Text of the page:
FIG. 6 illustrates a method 600 according to another aspect of the present disclosure. The method 600 may begin by capturing and caching a span of video (box 610). When a user's capture command is received, the method 600 may store a still image from the span that coincides with the capture command (box 620). The still image may then be stored in storage 140 (FIG. 1) as an indexable media item. The method 600 may perform feature classification operations on the span of video to which the still image belongs (box 630). Then, the method may perform quality analyses on frames from the span of video to which the still image belongs (boxes 650). The method may also perform quality analyses on the still image (boxes 640). The method 600 may then proceed with determining whether a frame from the span of video has an estimated quality that exceeds the estimated quality of the still image (box 660). If so, the method 600 may prompt a user to replace the still image with the frame that has higher quality (box 670). If authorized by a user in response to the prompt, the method 600 may replace the still image stored at box 620 with the higher-quality frame identified in box 660 (box 680).

The quality level of a frame captured and stored as a still image 620 or the quality level of a frame from the cached video 610 may be determined based on quality analyses 640, 650; such quality analyses may be performed in a variety of way. Object classifications often indicate a state of objects that a detector 156 (FIG. 1) may be trained to classify—such as an object's pose, orientation, or appearance. For human faces, for example, a detector 156.1 may generate metadata identifying the state of a detected face—whether the subject's eyes are open, whether the subject is smiling, an orientation of the subject's face (e.g., whether facing the camera, at a profile view, or at some other angle), or whether the subject's face is occluded. Similarly, body detectors and animal detectors 156.2, 156.3 may generate metadata identifying orientation of the body, body posture, and other indicators.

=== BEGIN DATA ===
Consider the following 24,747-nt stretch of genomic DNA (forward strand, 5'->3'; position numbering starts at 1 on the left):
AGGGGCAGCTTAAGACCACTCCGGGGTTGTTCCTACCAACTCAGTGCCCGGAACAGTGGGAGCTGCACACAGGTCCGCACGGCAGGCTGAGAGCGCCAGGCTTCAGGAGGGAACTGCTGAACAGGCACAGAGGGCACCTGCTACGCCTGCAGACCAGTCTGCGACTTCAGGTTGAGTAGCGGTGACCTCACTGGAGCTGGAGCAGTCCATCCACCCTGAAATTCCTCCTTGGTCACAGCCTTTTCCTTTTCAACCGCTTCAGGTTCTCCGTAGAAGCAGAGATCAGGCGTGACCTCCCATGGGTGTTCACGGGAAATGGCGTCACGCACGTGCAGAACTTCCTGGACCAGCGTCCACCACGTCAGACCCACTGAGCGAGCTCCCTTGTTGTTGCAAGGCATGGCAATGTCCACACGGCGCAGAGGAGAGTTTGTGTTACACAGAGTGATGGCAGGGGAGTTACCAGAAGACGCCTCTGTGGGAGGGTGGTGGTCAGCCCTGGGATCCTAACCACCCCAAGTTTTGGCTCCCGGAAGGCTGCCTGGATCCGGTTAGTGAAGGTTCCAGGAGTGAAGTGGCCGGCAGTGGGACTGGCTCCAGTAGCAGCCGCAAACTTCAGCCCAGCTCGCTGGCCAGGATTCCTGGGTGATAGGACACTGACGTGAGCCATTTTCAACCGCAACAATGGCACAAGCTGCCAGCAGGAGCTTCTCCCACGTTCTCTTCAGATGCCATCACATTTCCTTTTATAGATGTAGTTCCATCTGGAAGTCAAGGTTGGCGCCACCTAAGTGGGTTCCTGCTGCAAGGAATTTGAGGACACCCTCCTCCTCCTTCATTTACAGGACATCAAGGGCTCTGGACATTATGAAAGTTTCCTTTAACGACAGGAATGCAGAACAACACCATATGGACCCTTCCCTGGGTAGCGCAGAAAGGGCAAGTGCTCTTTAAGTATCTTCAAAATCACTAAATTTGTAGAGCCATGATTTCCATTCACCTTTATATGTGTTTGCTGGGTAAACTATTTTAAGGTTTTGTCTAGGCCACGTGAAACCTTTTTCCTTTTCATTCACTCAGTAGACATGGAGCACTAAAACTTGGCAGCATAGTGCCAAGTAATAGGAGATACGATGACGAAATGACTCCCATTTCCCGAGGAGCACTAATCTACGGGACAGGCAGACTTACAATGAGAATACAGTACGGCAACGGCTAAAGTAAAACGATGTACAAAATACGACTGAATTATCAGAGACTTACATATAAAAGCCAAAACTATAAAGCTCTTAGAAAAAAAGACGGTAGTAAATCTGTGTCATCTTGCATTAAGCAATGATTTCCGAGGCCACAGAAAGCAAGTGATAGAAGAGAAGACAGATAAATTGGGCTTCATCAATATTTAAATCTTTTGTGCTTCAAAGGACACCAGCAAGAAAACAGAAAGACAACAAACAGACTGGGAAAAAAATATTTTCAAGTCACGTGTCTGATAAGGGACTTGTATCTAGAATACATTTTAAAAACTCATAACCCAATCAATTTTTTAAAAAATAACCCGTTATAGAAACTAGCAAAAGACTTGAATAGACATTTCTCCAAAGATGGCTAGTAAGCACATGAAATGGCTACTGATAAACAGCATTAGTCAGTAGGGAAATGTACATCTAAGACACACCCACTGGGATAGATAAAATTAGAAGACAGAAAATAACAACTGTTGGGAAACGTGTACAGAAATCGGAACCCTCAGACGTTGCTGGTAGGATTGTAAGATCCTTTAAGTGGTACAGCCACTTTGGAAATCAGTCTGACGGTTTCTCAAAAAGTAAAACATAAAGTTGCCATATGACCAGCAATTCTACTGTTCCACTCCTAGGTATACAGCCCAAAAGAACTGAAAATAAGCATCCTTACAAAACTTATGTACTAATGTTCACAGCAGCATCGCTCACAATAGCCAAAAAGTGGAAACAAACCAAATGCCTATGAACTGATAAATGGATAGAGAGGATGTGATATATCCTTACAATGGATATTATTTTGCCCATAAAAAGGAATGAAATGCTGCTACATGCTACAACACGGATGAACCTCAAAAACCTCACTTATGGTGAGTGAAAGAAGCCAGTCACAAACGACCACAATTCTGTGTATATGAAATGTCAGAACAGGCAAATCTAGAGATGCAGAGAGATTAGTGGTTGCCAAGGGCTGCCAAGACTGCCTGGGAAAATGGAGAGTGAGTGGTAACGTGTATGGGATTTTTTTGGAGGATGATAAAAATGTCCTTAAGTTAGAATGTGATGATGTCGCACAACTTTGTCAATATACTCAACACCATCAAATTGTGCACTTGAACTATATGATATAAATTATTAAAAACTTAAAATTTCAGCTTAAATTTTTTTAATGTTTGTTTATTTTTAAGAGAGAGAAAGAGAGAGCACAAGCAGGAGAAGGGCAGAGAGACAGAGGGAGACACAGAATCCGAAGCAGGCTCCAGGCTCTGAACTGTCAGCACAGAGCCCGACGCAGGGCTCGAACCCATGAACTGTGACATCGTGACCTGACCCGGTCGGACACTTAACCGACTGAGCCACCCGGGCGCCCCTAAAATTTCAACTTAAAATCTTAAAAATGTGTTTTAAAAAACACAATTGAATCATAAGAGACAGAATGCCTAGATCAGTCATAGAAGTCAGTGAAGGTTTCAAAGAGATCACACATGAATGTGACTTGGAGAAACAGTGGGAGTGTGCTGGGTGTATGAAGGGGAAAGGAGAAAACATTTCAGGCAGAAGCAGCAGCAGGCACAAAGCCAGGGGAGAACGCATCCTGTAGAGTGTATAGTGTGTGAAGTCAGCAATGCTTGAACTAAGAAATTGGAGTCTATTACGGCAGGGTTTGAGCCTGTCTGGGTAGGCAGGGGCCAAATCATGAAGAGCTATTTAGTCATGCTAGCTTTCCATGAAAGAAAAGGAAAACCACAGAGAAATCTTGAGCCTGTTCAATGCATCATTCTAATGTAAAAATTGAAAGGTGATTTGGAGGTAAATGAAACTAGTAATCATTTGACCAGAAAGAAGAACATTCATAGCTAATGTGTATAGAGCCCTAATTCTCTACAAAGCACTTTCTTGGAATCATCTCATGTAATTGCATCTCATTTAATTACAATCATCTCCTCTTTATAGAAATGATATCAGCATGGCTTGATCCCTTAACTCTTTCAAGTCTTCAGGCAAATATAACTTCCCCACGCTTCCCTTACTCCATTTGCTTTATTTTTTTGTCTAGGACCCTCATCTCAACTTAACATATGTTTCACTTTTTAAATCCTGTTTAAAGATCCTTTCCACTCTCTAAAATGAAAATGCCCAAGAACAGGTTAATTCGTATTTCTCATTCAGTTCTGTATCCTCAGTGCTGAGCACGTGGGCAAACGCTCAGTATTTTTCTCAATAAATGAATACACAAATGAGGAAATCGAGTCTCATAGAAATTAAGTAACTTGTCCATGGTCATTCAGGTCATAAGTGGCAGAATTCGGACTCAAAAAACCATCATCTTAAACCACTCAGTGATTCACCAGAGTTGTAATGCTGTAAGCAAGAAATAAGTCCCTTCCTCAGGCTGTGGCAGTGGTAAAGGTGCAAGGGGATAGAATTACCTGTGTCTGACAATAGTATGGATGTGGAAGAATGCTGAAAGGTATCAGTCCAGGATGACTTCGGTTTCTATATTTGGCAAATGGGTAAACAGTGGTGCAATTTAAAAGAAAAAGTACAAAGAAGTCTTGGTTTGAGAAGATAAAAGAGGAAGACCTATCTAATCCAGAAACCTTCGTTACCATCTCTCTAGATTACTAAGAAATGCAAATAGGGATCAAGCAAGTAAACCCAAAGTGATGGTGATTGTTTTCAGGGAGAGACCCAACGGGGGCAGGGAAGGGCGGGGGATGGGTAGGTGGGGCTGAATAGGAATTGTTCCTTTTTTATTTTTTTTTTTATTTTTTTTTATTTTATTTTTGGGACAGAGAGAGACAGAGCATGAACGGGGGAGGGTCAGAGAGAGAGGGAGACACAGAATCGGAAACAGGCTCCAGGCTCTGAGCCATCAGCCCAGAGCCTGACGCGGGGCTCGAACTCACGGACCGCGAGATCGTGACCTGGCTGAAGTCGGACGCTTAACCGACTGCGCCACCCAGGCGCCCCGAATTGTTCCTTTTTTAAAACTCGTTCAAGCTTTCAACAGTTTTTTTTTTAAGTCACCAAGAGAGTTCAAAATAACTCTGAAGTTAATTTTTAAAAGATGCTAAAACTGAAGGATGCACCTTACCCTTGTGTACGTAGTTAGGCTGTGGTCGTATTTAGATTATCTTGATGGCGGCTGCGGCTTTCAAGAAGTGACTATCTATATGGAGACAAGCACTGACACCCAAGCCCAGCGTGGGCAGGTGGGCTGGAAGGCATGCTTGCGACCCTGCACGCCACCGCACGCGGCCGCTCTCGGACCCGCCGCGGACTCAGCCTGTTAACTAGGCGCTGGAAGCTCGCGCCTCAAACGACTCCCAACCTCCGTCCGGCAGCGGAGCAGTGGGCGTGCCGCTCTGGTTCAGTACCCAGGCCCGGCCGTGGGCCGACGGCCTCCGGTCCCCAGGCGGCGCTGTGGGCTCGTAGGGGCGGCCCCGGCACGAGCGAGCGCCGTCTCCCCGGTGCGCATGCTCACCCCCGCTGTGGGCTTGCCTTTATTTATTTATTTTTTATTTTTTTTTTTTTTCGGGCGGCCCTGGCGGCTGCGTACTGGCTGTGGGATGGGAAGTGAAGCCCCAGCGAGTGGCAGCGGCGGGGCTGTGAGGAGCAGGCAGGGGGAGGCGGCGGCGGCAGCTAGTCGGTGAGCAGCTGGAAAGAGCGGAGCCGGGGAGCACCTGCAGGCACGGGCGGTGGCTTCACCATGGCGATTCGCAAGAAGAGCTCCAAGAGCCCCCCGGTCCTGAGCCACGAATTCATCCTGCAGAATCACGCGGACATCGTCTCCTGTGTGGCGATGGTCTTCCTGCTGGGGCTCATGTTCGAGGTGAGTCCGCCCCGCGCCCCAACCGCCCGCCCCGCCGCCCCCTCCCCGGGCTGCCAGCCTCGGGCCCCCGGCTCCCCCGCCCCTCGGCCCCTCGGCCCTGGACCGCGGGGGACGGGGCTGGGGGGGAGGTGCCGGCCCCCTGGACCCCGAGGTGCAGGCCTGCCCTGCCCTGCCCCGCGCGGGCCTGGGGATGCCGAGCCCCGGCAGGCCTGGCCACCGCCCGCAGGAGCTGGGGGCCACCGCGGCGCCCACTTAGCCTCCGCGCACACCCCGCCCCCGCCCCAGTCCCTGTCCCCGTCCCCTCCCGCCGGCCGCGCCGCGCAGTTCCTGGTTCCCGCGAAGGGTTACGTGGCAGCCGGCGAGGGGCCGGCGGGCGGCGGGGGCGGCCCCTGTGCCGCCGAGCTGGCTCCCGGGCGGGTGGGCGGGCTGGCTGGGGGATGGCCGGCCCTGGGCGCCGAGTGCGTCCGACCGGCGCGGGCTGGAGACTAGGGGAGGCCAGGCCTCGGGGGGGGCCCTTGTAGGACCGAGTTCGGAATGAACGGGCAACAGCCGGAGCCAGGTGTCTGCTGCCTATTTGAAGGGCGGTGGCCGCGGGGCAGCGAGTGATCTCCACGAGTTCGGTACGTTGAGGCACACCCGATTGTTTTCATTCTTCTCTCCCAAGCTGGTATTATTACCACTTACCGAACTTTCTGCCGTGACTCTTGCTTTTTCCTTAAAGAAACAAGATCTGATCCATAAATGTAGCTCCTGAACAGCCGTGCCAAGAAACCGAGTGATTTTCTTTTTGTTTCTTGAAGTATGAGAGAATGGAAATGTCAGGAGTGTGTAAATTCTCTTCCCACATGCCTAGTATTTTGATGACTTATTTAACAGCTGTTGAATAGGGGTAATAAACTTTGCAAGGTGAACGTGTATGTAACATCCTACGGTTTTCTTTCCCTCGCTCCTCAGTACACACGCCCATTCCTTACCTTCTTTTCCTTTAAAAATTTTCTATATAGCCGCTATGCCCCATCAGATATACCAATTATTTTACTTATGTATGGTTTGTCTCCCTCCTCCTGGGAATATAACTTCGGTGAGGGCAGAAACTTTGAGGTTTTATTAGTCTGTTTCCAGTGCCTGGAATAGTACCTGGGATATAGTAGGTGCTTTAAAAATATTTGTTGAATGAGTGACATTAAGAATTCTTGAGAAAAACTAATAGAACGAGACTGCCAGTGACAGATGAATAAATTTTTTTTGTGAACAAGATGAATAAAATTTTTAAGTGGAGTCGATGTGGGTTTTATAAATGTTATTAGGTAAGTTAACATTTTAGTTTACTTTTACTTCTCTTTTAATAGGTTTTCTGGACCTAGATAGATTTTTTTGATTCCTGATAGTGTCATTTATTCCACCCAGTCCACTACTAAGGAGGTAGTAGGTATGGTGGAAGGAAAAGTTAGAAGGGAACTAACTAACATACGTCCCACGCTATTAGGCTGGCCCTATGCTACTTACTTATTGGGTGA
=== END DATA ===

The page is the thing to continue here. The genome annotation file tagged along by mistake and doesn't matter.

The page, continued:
Quality level may be determined based on action recognition that may be derived from motion analyses. Motion analyzers may detect motion within image content, which may determine whether an object(s) within video content is moving or is at rest. For a scene classified as a portrait, a frame with little or no motion may be deemed to have higher quality than another frame with larger motion content. For a scene classified as an action shot, objects may be tracked along motion trajectories and a frame may be selected as having high quality at predetermined points along the trajectory (e.g., at the highest point for a subject classified as jumping, at the lowest point for a subject falling into water, etc.).

Other classifiers of image quality may include image attributes such as sharpness, exposure, or noise. For example, images with low camera blur may be deemed to have higher quality than images with high camera blur. Or, images with stable exposure parameters may be deemed to have higher quality than images where exposure settings are changing.

FIG. 7 is a system diagram of imaging device 700, according to aspects of the present disclosure. The imaging device 700 may include a processor 710, a memory 720, a camera 730, a user I/O system 740, a control system 750, and a capture system 760. The imaging device's 700 camera 730 (and/or other sensors), the user input/output system (I/O) 740, the control system 750, and the capture system 760 may communicate with the processor 710 and the memory 720 by a communication bus. The operation of the classification system shown in FIG. 1 and methods 200, 400, and 600, shown in FIGS. 2, 4, 6, respectively, may be performed by the processor 710, executing program instructions, run by an operating system, stored in the memory 720. The program instructions and the operating system may be written in any programming language, such as, for example, C, Java, Objective-C, C+, Python, Visual Basic, Perl, or any other programming language capable of producing instructions that are capable of execution on the processor 710.